Debt-Ridden Gionee Unveils Restructuring Proposal
Pioneering Chinese smartphone maker Gionee Communication Equipment Co. unveiled a bankruptcy reorganization plan after a year-long debt crisis left 648 creditors waiting to recoup some of nearly 20 billion yuan ($2.9 billion) of debts.
As Gionee informed creditors of the plan Monday at its headquarters in Shenzhen, most of them agreed with the bankruptcy reorganization, with restructuring details to be finalized, Caixin learned.
Gionee began preparations for bankruptcy in November, hiring Fuhai Yintao Asset Management Co. Ltd. as its debt restructuring consultant. Caixin learned from creditors that Fuhai Yintao issued a framework restructuring plan that disclosed details of Gionee’s assets and debts for the first time and listed 34 financial creditors accounting for half of Gionee’s debt.
Founded in 2002, Gionee was one of China’s earliest mobile phone brands. In 2016, the company produced a record 40 million cellphone units, ranking No. 5 among domestic phone manufacturers.
The company's finances entered a freefall last December, reflecting loss of market to bigger players and years of borrowing-fueled expansion. The company failed to pay suppliers, paralyzing its business. Chairman Liu Lirong had his assets frozen.
Although Gionee has not revealed the cause of the company’s financial woes, domestic media reported that Liu was involved in gambling scandals that may have involved billions of yuan of company funds. Caixin learned that some of Gionee's shareholders sued Liu, but Liu has remained in Hong Kong since late last year.
Suppliers also attributed the debt crisis to unsuccessful business strategies.
According to the restructuring plan issued by Fuhai Yintao, as of Aug. 31 Gionee had debts of 20 billion yuan, and the market value of its main assets was 7.5 billion yuan.
The majority of Gionee’s debts — 19.4 billion yuan — are ordinary claims. Gionee has 648 ordinary creditors. Only eight of them with 5.8 billion yuan of credits have collateral security.
The company’s 34 financial institution creditors include banks, securities firms, trusts, public funds, and private equity funds. Of them, 17 banks hold direct claims. Gionee’s largest financial creditor is Guangdong Nanyue Bank, with a principal amount of 1.8 billion yuan. Gionee owns 9.3% of the bank. Ping An Bank is Gionee’s second-largest financial creditor, holding a direct principal of 1.3 billion yuan.
The top 10 suppliers’ debts totaled more than 5 billion yuan, according to the restructuring plan.
Earlier this year, Gionee lined up an unidentified government-backed strategic investor in hopes of rescuing the company, but the plan fell through. Gionee’s debts continued to mount. In late October, it defaulted on 1 billion yuan of bonds.
In its plan, Fuhai Yintao proposes a five-year limit on debt reorganization. It suggests that a special asset management company and an operating company be established following the reorganization, whose shares would be owned by all creditors.
The asset management company would control the assets that Gionee can realize. The operating company would be engaged in mobile phone brand licensing and mobile internet services. Gionee’s original shareholders and management would be required to use existing resources to restore the company’s business and continue trying to line up strategic investors.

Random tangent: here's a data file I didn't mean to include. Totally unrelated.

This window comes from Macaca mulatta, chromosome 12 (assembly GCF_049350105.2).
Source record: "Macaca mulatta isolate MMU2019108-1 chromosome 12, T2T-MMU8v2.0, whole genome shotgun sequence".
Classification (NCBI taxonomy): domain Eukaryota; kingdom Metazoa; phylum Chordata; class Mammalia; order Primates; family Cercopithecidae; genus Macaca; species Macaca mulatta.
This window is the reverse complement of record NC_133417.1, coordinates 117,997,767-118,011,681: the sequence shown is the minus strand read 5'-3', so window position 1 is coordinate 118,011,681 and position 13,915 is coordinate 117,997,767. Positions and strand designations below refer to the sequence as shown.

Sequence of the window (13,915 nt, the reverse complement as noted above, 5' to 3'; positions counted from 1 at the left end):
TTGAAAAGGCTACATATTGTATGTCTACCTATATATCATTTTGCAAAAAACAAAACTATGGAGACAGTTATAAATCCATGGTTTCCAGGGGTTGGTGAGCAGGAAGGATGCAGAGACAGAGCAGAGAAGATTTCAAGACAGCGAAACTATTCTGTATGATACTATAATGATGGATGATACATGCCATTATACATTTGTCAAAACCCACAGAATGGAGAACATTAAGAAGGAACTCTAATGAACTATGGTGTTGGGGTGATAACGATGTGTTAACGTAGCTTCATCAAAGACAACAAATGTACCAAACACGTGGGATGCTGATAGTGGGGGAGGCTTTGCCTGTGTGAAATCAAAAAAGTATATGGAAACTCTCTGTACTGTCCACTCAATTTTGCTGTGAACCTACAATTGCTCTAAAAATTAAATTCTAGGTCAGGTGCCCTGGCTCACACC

Some of Gionee’s most valuable assets are its shares in WeBank, an internet-only bank backed by Tencent Holdings, and Gungdong Nanyue Bank, the Gionee Building and the Dongguan Industrial Park.
Fuhai Yintao estimates that if Gionee’s realizable assets are sold now in accordance with the bankruptcy liquidation procedure, the creditors’ comprehensive repayment rate would be less than 24% even under the most ideal circumstance — selling its shares in the banks at full price and its real estate properties at a 10% discount.
Fuhai Yihao says the best settlement effect would be achieved through bankruptcy reorganization. Ideally, the comprehensive repayment rate would reach nearly 94%, the consultant says. Fuhai Yihao expects Gionee to have a net cash income of 920 million yuan in the next five years through leasing and operations, assuming that the equity of WeBank will increase by 300% and that of Nanyue Bank, by 50%. This plan also assumes Gionee’s other real estate assets will be sold at a 10% discount.
However, several suppliers told Caixin they are skeptical about Gionee’s ability to restore its mobile phone business and about the growth potential of WeBank.
In the third quarter this year, Gionee’s global smartphone shipments slumped nearly 99% year-on-year to just 60,000 units, according to data provider IDC.
Fuhai Yintao proposes that creditors owed less than 500,000 yuan, who together hold about 203 million yuan of Gionee’s debts, will be given priority settlement and can expect to receive repayments by the end of the second year of the reorganization.
The property-secured claims — totaling 57.62 billion yuan — would be transferred into the asset management company's claims, with the original property guarantee conditions unchanged. The remaining ordinary creditors' rights would be transferred into the asset management company's equity in a debt-for-equity swap.
- 1Cover Story: How Evergrande Could Turn Into ‘China’s Lehman Brothers’
- 2Evergrande Chairman Quits as Director of Luxury Hong Kong Property Firm
- 3Huarong Puts $58.8 Billion of Bad Assets Up for Sale
- 4China Property Slowdown Deepens as Evergrande Hurts Outlook
- 5Amazon Kicks Out 600 Chinese Brands for Fake Reviews
- 1Power To The People: Pintec Serves A Booming Consumer Class
- 2Largest hotel group in Europe accepts UnionPay
- 3UnionPay mobile QuickPass debuts in Hong Kong
- 4UnionPay International launches premium catering privilege U Dining Collection
- 5UnionPay International’s U Plan has covered over 1600 stores overseas